This post (again, from Jenn, Susan's daughter) is a thank-you letter to all those who have listened, or will listen, to those who have lived adoption. Those who do so with an open heart and mind are hard-pressed not to be moved, but at the same time I recognize how difficult it is to change one’s own beliefs, especially if those beliefs are deeply held and reinforced by cultural myths perpetuated in movies, TV shows, magazines … in short, almost everywhere. I also recognize just how busy with their own important affairs people are, and how hard this issue can be to understand (at first). So thank you, those who have listened, or will listen. Please bring your questions, your doubts, your fears … but also your open heart. Prepare for an awakening. I know that’s how it felt for me, as I spoke with my mom and thought deeply about adoption for the first time.
I especially want to thank Senator Diane Allen, who has tirelessly championed the Adoptees Birthright Bill (S873/A1259) in New Jersey and carefully listened to hours of testimony from original (birth) parents, adoptees, and adoptive parents for over 10 years. I am hoping that in the next month I will be able to thank New Jersey Governor Chris Christie, who despite previously opposing this bill and calling for intermediaries (they don’t work, and are insulting to adoptees), will listen to Senator Allen and hear her compelling case for why this bill should be signed into law. Though many, many others have worked for years, even decades, for adult adoptees’ access to their original birth certificates, in my heart if this law passes in NJ I will consider it “Susan’s Law,” after my mom, who first got me to listen, and to reconsider my own views.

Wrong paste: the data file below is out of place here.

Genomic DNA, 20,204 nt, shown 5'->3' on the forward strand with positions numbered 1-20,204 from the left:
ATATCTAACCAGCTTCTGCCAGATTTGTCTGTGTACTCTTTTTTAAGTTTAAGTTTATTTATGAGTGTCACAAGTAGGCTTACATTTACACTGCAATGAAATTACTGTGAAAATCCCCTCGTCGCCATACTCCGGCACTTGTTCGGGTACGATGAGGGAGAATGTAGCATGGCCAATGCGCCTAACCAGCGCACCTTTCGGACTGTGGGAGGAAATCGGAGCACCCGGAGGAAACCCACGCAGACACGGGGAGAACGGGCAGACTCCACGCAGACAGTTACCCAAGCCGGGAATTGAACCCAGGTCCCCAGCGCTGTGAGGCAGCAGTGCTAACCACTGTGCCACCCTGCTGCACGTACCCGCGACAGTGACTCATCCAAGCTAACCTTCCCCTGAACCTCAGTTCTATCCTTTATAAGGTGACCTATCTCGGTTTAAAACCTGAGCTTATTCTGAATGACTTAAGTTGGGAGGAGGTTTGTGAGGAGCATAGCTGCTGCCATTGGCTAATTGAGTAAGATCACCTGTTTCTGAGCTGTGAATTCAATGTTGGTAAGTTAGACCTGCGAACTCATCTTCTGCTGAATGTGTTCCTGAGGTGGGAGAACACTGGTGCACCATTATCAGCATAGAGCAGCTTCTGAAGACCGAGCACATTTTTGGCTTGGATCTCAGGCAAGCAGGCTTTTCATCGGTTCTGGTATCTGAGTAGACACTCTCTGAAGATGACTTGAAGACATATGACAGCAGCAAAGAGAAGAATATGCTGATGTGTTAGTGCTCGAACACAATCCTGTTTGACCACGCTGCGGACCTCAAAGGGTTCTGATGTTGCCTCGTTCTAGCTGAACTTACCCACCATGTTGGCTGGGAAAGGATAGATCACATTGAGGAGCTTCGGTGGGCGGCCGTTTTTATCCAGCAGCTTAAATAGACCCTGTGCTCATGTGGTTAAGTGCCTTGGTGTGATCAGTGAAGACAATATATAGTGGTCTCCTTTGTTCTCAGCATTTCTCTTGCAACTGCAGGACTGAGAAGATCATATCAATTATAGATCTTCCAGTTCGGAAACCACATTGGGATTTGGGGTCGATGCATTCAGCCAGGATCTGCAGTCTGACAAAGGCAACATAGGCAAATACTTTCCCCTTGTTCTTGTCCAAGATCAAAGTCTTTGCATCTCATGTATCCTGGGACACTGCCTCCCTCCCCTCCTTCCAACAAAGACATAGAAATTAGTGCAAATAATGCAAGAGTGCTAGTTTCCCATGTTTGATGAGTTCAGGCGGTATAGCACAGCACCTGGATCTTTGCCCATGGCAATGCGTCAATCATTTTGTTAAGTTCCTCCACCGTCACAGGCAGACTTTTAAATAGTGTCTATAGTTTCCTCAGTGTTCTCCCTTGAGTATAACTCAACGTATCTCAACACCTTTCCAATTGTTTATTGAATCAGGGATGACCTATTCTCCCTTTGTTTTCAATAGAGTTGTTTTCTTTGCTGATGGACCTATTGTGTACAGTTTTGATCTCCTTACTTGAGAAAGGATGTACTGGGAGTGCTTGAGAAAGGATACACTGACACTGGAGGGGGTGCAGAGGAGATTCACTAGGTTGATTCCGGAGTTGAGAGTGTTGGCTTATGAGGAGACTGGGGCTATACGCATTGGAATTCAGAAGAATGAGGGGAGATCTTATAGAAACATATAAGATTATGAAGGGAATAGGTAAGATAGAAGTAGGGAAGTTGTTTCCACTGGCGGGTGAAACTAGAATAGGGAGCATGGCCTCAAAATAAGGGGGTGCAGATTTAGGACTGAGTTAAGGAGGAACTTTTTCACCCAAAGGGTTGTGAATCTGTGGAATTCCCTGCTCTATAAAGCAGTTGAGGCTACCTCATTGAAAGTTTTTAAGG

I also want to thank my dear brother-in-law, Harry. This past February I was at my nephew’s (his son’s) 12th birthday party, and as we served ourselves dinner from the dining room table buffet, he said, “That was an interesting article on your mom, Jenn.” He was referring to the front page February 23rd Philadelphia Inquirer article, Bills in Pa., N.J.. would open adoption records, which featured a picture of me, my mom, and my daughter Grace (http://articles.philly.com/2014-02-23/news/47607101_1_adoption-records-adoptees-original-birth-certificates ). The article covers all the reasons that advocates have been fighting for adoptees’ access to their original birth certificates, but it also includes a few quotes from those who oppose this access, namely Mary Tasy from NJ Right to Life and Patrick Brannigan from the NJ Catholic Conference. Though the article mentions that the NJ Bar Association and the NJ ACLU also oppose the law, nobody from these organizations spoke out. Harry, who I respect immensely and always love talking to, because he is thoughtful, well-read, educated, and open, went on, “I guess there are some really interesting points on both sides.”
At that point, I froze. My mom, who passed away April 7th, was at that time gravely ill, in part because of a lack of access to her full medical history, and the issue was just so personal. But I took a deep breath, explained the issue as calmly as I could, and Harry simply said, “Oh, that makes a lot of sense. I guess I just never thought about any of this before.” Most people who haven’t lived adoption are in the same boat. I am always glad when these people ask questions, or engage on the issue.